In sum, M. E. Kerr keeps her readers on their toes with the introduction of thought-provoking issues and captivating characters and on the edge of their seats with anticipation for what she’s going to come up with next. To date, the works of M. E. Kerr have been translated into Catalan, Danish, Dutch, French, German, Greek, Hungarian, Italian, Japanese, Polish, Spanish and Swedish. Her writing transcends languages while her themes of adolescence across time periods, across genders, across classes and religions, are universal.

To learn more details about M. E. Kerr’s background and works under other pen names, her autobiography of sorts, ME ME ME ME ME: Not a Novel and Alleen Pace Nilsen’s Presenting M. E. Kerr, both the original and updated editions, are excellent resources.

The above includes information available in the following:
Gale Research Inc. (1998)  Eleventh Writer’s Directory.
Kerr, M. E. (1998)  Blood on the Forehead: What I Know About Writing.  New York:  HarperCollinsPublishers.
Kerr, M. E. (1984)  ME ME ME ME ME: Not a Novel.  New York:  Penguin.
Koh, M. M. E. Kerr:  A critical perspective.  Unpublished manuscript.  Teachers College, Columbia University.
Nilsen, A. P. (1997)   Presenting M. E. Kerr.  Boston:  Twayne.
—–(1986) Presenting M. E. Kerr.  Boston:  Twayne.
Nilsen, A. P. (1996)   M.E. Kerr: Awakening her readers.  Para Doxa, 2(3-4), 494-505.


YOUR EYES IN STARS is on the list for the 2007 New York Public Library Books for the Teen Age

SLAP YOUR SIDES voted one of the 10 best books about religion in 2002 by Booklist and nominated for the Oklahoma Library Association Young Adult Book Award, along with 9 others. Winners to be announced in Feb. ’03

SLAP YOUR SIDES selected for New York Public Library “Books for the Teen Age” 2002 List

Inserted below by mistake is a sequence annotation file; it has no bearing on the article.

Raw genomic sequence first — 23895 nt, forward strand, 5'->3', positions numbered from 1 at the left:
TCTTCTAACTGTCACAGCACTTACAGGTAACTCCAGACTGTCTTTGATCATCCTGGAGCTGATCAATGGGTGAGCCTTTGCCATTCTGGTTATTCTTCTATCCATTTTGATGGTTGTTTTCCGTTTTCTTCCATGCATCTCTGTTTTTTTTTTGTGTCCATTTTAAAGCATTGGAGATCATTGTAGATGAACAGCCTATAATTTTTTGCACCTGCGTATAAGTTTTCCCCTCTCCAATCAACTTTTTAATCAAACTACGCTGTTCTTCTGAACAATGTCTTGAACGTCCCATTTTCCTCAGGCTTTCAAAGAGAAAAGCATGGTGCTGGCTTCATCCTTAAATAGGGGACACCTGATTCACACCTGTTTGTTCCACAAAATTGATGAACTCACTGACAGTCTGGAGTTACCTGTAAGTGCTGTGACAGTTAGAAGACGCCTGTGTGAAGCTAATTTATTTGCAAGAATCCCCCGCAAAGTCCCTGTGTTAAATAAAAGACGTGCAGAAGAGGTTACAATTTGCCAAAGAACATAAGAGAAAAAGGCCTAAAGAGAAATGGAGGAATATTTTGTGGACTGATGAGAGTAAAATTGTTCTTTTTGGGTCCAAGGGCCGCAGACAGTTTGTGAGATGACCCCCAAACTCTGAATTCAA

ALAN (Lifetime Achievement Award) 2000, Assembly on Literature for Adolescents, National Council of Teachers of English

The Knickerbocker (Lifetime Achievement Award) 1999, The New York State Library Association

School Library Journal asked a team of experts* to select the 20th century’s 100 most significant books for children and young adults, and Dinky Hocker Shoots Smack was included on the list. *(Karen Breen, Ellen Fader, Kathleen Odean, and Zena Sutherland), School Library Journal, 2000
Best of the Best Books (YA) 1970-1983, ALA
Best Children’s Books of 1972, School Library Journal
    ALA Notable Children’s Books of 1972
Cited for Margaret A. Edwards Award, 1993

Honor Book, Book World Children’s Spring Book Festival, 1973
Outstanding Children’s Books of 1973, New York Times

Best Children’s Books of 1975, School Library Journal
Best of the Best 1966-1978, School Library Journal

Outstanding Children’s Books of 1975, New York Times
ALA Notable Children’s Books of 1975
Best Books for Young Adults, 1975, ALA

Best Children’s Books of 1977, School Library Journal

Best of the Best Books 1966-1992, ALA
Best Books for Young Adults, 1978, ALA
ALA Notable Children’s Books of 1978
Best Children’s Books of 1978, School Library Journal
Winner, 1978 Christopher Award
New York Times
Cited for Margaret A. Edwards Award, 1993

ALA Notable Children’s Books of 1981
Best Books for Young Adults, 1981, ALA
Best Books of 1981, School Library Journal
Winner, 1981 Golden Kite Award, Society of Children’s Book Writers

Best Books of 1982, School Library Journal

Best Books for Young Adults, 1983
Cited for Margaret A. Edwards Award, 1993

Best Books for Young Adults, 1985

Best of the Best Books 1966-1980, ALA
Best Books for Young Adults, 1986, ALA
    Booklist Editor’s Choice, 1987
Recommended Books for Reluctant YA Readers, 1987, ALA
1992 California Young Reader Award
Cited for Margaret A. Edwards Award, 1993

Best Books for Young Adults, 1987, ALA
    Booklist Editor’s Choice, 1987

Finalist, 1990 Edgar Allan Poe Award, Best Young Adult Mystery (Mystery Writers of America)

ALA Booklist books for Youth Editors Choices, 1991

The Best Young Adult Novels of the ’90s: Deliver Us From Evie was in the top 12 in a National Council of English Teachers’ Assembly on Literature for Adolescents survey, as reported in VOYA, February 2000
Best Books for Young Adults, 1995, ALA
    Booklist Editors’ Choice, 1994
Recommended Books for Reluctant Young Adult Readers, 1995, ALA
    Horn Book Fanfare Honor List, 1995
Best Books 1994, School Library Journal
    1994 Best Book Honor Award, Michigan Library Association